Rick Welts Executive 1969–1979 2018


  • 1 In total, Wilkens was inducted into the Hall of Fame three times – as player, as coach and as a member of the 1992 Olympic team.
  • 2 In total, Ewing was inducted into the Hall of Fame twice – as player and as a member of the 1992 Olympic team.
  • 3 Inducted posthumously.
  • 4 Also served as assistant coach (2003–2007).
  • 5 Also served as head coach (1998–2000).
  • 6 In total, Russell was inducted into the Hall of Fame twice – as a player and as coach.

FIBA Hall of Famers

Seattle SuperSonics Hall of Famers
No. Name Position Tenure Inducted
30 Šarūnas Marčiulionis G 1994–1995 2015
11 Detlef Schrempf F 1993–1999 2021

State of Washington Sports Hall of Fame

Individual awards

All-Star Game


Head coaches
Coaching history
Coach Tenure
Al Bianchi 1967–1969
Lenny Wilkens 1969–1972
Tom Nissalke 1972–1973
Bucky Buckwalter 1972–1973
Bill Russell 1973–1977
Bob Hopkins 1977
Lenny Wilkens 1977–1985
Bernie Bickerstaff 1985–1990
K. C. Jones 1990–1992
Bob Kloppenburg 1992
George Karl 1992–1998
Paul Westphal 1998–2000
Nate McMillan 2000–2005
Bob Weiss 2005
Bob Hill 2006–2007
P. J. Carlesimo 2007–2008
General managers
GM history
GM Tenure
Don Richman 1967–1968
Dick Vertlieb 1968–1970
Bob Houbregs 1970–1973
Bill Russell 1973–1977
Zollie Volchok 1977 (or 1978)[ citation needed]–1983
Les Habegger 1983–1985
Lenny Wilkens 1985–1986
Bob Whitsitt 1986–1994
Wally Walker 1994–2001
Rick Sund 2001–2007
Sam Presti 2007–2008

Records and leaders

Franchise leaders

Points scored (regular season) (as of the end of the 2007–08 season) [87]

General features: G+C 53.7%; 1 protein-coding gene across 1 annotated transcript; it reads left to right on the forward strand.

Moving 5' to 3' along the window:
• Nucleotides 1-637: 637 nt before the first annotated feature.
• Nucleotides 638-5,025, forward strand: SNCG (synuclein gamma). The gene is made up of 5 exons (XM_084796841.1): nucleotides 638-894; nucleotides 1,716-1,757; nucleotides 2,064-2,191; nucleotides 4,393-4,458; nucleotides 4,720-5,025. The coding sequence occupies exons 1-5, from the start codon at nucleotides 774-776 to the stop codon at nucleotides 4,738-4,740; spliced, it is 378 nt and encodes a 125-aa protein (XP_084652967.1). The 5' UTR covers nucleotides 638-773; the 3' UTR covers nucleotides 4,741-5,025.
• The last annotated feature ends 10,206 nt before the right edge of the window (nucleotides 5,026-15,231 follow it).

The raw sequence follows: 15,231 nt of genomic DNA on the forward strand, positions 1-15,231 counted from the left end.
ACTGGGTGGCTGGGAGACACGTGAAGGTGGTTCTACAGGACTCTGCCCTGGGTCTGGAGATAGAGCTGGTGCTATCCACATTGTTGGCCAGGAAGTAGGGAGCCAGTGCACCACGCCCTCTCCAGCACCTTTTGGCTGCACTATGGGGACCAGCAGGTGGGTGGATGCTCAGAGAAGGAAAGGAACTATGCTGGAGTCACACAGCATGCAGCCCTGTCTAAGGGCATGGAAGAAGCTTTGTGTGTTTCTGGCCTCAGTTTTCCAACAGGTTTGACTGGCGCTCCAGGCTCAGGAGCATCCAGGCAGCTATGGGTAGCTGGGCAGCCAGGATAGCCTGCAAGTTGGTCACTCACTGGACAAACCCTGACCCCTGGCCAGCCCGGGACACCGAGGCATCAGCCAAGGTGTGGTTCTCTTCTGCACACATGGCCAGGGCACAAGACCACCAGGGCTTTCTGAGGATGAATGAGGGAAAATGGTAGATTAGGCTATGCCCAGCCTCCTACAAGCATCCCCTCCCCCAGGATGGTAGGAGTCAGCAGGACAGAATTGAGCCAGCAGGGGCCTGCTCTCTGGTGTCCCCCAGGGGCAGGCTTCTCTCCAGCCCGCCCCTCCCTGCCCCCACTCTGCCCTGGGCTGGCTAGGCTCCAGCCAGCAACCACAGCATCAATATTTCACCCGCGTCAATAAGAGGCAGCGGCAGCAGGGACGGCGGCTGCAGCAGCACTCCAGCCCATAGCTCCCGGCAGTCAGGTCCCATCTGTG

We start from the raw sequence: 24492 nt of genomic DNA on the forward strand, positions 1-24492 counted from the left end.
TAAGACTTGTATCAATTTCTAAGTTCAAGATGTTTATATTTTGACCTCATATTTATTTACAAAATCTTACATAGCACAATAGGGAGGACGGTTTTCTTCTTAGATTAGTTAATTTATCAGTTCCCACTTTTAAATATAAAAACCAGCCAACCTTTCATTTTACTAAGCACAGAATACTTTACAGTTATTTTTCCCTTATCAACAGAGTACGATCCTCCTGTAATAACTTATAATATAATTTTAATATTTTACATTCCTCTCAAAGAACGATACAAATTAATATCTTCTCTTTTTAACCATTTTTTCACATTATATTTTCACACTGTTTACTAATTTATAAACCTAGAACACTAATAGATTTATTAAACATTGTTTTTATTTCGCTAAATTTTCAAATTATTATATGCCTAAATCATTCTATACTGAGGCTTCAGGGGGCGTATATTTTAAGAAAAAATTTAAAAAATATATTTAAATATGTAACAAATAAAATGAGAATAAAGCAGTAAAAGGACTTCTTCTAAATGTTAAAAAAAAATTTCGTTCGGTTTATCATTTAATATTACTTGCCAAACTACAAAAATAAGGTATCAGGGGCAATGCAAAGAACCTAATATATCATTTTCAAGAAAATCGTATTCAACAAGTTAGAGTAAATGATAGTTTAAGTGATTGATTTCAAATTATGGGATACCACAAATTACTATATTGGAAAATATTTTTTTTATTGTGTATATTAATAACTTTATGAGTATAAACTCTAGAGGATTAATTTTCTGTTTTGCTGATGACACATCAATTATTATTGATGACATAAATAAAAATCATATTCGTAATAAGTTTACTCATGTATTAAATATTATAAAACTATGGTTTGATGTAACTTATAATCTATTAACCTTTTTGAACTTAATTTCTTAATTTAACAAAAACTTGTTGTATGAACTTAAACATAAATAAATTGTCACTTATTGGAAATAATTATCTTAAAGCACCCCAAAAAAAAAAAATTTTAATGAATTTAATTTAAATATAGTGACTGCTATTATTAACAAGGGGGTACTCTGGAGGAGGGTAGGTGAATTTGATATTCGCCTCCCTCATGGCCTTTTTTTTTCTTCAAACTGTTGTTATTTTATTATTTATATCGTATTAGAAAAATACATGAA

1. Gary Payton (18,207)
  2. Fred Brown (14,018)
  3. Jack Sikma (12,258)
  4. Rashard Lewis (12,034)
  5. Shawn Kemp (10,148)
  6. Gus Williams (9,676)
  7. Dale Ellis (9,405)
  8. Xavier McDaniel (8,438)
  9. Spencer Haywood (8,131)
  10. Tom Chambers (8,028)
  11. Ray Allen (7,237)
  12. Detlef Schrempf (6,870)
  13. Dick Snyder (6,507)
  14. Derrick McKey (6,159)
  15. Lenny Wilkens (6,010)
  16. Bob Rule (5,646)
  17. Vin Baker (5,054)
  18. Sam Perkins (4,844)
  19. Nate McMillan (4,733)
  20. Dennis Johnson (4,590)
  21. Lonnie Shelton (4,460)
  22. Ricky Pierce (4,393)
  23. Brent Barry (4,107)
  24. Tom Meschery (4,050)
  25. Hersey Hawkins (3,798)
  26. Michael Cage (3,742)
  27. Eddie Johnson (3,714)
  28. John Johnson (3,608)
  29. Slick Watts (3,396)
  30. Al Wood (3,265)

Other Statistics (regular season) (as of the end of the 2007–08 season) [87]

Most minutes played
Player Minutes
Gary Payton 36,858
Jack Sikma 24,707
Fred Brown 24,422
Rashard Lewis 20,921
Nate McMillan 20,462
Most rebounds
Player Rebounds
Jack Sikma 7,729
Shawn Kemp 5,978
Gary Payton 4,240
Michael Cage 3,975
Spencer Haywood 3,954
Most assists
Player Assists
Gary Payton 7,384
Nate McMillan 4,893
Fred Brown 3,160
Gus Williams 2,865
Lenny Wilkens 2,777
Most steals
Player Steals
Gary Payton 2,107
Nate McMillan 1,544
Fred Brown 1,149
Gus Williams 1,086
Slick Watts 833
Most blocks
Player Blocks
Shawn Kemp 959
Jack Sikma 705
Alton Lister 500
Tom Burleson 420
Derrick McKey 375

Single-season and career leaders

See also


  1. ^ Bob Rule averaged 29.8 points per game for the SuperSonics in the 1970–71 season, but only played in four games, thereby missing the standard qualification minimums.


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External links

Media related to Seattle SuperSonics at Wikimedia Commons